Sonic says it formed HDAA to help get quality titles out to marketplace in a timely fashion by providing members access to information, training, and the industry's first available toolsets for both interactive HD formats, HD-DVD and Blu-ray. HDAA members exchange information at group meetings, special events, and technical seminars with Sonic engineers directly involved in defining the new standards. In fact there was a meeting in Burbank on Monday, July 18, and others are scheduled this week in London and Tokyo.
Rolf Hartley, senior vice president and general manger of Sonic's professional products group, told me that while HD-DVD and Blu-ray are different, each has traditional authoring components. For both formats "we have to figure out how to meld the standard DVD-Video authoring style, which is kind of technical, with more of a more creative ROM-style program which has its own techniques." Sonic, he says, is in a solid position because of its past affiliation with the high-end DVD video authoring houses, but also with the world's leading ROM creative houses.
Putting out a single tool that will satisfy needs for both formats is the challenge, Hartley says. Sonic is demonstrating early tools that it hopes will open discussions on the use models needed to create bonus content. Feedback and design ideas will help maximize the efficiency and workflow for authoring houses working with each format group. "Hollywood's CE companies and the technical consortiums all have extremely challenging time frames for wanting to release titles either at the end of this year or early in 2006. That means we have to come to some sort of baseline functionality for creating these titles very quickly. It makes obvious sense to work together in an alliance," he says.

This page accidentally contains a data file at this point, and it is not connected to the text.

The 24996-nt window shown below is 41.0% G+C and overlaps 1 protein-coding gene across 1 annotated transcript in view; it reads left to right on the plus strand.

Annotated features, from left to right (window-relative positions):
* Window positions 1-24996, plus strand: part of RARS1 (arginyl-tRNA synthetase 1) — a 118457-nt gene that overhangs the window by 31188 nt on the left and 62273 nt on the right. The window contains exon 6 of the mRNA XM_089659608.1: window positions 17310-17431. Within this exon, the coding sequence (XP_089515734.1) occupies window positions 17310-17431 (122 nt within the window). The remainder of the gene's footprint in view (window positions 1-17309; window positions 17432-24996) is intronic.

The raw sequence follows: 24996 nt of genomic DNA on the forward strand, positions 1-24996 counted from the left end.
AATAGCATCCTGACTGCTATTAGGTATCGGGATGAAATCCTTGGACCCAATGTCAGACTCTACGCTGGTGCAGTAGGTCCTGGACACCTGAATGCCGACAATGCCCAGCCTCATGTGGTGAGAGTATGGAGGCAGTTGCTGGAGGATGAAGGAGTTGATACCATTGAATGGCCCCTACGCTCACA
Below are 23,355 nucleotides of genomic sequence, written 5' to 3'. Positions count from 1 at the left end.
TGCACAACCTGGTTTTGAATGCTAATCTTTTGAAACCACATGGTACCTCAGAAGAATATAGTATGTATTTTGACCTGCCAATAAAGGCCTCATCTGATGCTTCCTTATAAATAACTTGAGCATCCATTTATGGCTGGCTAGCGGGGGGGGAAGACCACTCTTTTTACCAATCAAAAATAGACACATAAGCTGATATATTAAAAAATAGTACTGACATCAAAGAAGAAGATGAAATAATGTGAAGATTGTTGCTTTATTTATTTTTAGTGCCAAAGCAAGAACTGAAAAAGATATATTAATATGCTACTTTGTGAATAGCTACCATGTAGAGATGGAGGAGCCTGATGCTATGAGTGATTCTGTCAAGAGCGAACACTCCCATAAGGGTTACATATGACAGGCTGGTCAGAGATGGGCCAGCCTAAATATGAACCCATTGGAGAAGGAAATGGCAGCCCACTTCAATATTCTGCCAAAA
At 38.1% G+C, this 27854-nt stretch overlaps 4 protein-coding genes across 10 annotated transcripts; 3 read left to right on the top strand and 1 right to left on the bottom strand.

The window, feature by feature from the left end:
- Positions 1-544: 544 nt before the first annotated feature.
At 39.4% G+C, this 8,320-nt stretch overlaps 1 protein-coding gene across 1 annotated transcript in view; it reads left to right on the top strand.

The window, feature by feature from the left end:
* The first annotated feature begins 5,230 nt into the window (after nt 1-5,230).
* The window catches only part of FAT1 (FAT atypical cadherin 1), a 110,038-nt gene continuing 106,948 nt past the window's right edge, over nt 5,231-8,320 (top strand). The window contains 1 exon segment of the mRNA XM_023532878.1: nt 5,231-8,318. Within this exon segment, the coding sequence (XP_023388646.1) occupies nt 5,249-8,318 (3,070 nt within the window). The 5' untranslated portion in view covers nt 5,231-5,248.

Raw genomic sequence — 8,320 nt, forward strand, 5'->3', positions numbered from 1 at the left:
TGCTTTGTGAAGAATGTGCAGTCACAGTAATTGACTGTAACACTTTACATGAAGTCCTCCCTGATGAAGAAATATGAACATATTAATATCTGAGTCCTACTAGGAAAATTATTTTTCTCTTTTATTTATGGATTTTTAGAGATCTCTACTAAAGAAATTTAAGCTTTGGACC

The first phase of the HDAA program included delivery of Sonic-HD series encoding, Scenarist HD for creating standard-content high-definition titles, and the Sonic Advanced Interactivity Toolkit. Hartley says they are already offering delivery of new capabilities based on feedback received at HDAA meetings.
Comchoice VP Duncan Wain says Sonic is the only off-the-shelf solution provider for HD-DVD and Blu-ray right now, so it makes perfect sense to be involved with the alliance. "While (members of the alliance) are all fierce competitors, we'll initially have to put all of that aside as we venture down uncharted paths."
Comchoice is in a unique position of its own, and it clearly illustrates the point that competition needs to rest if physical media will prevail (at least for now) over downloads. The company is one of eight affiliated with the Global Digital Media Exchange (GDMX), the primary authoring, compression, broadcast distribution facility for Warner Brothers. While Comchoice is an independent firm not owned by Time Warner, as an affiliate they helped GDMX put out DVD titles back when the format was launched. What gives Comchoice a unique advantage, as a result, is that Toshiba is much involved with Warner Brothers, and they will have their own HD equipment at some point. Comchoice will be able to test both high-definition toolkits early on. Sonic, however, is the only one to offer Blu-ray tools so far. "That's why we joined the Sonic Group."
As a journalist, I talk to all kinds of people all of the time. Many consumers don't have a clue to what high-definition formats are, others don't care. Even many replicators I talk with are not convinced consumers will embrace yet another new format. I have to agree with Rolf Hartley that if the new format offers something new beyond just picture quality, it will be very successful. But everyone has to remember that purchasing toolkits and machines is expensive, and no company is going to take the chance of buying product that is just not up to par. Most everyone who has been in business for a length of time has be burnt before. That can't happen again. High-definition might not have a second chance.